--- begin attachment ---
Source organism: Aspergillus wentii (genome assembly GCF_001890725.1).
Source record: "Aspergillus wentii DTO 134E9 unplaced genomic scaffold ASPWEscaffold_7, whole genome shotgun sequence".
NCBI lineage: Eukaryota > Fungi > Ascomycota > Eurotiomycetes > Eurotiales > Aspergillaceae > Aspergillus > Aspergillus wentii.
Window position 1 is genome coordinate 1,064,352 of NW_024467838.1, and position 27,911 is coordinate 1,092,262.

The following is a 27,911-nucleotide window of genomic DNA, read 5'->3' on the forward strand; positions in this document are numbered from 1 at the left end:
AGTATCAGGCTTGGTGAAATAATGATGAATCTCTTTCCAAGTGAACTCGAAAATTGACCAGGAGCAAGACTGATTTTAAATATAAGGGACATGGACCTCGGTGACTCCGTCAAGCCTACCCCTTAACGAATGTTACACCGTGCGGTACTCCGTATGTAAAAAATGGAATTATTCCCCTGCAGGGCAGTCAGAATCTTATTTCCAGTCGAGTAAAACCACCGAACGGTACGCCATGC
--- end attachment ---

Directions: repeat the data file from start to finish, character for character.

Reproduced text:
Source organism: Aspergillus wentii (genome assembly GCF_001890725.1).
Source record: "Aspergillus wentii DTO 134E9 unplaced genomic scaffold ASPWEscaffold_7, whole genome shotgun sequence".
NCBI lineage: Eukaryota > Fungi > Ascomycota > Eurotiomycetes > Eurotiales > Aspergillaceae > Aspergillus > Aspergillus wentii.
Window position 1 is genome coordinate 1,064,352 of NW_024467838.1, and position 27,911 is coordinate 1,092,262.

The following is a 27,911-nucleotide window of genomic DNA, read 5'->3' on the forward strand; positions in this document are numbered from 1 at the left end:
AGTATCAGGCTTGGTGAAATAATGATGAATCTCTTTCCAAGTGAACTCGAAAATTGACCAGGAGCAAGACTGATTTTAAATATAAGGGACATGGACCTCGGTGACTCCGTCAAGCCTACCCCTTAACGAATGTTACACCGTGCGGTACTCCGTATGTAAAAAATGGAATTATTCCCCTGCAGGGCAGTCAGAATCTTATTTCCAGTCGAGTAAAACCACCGAACGGTACGCCATGC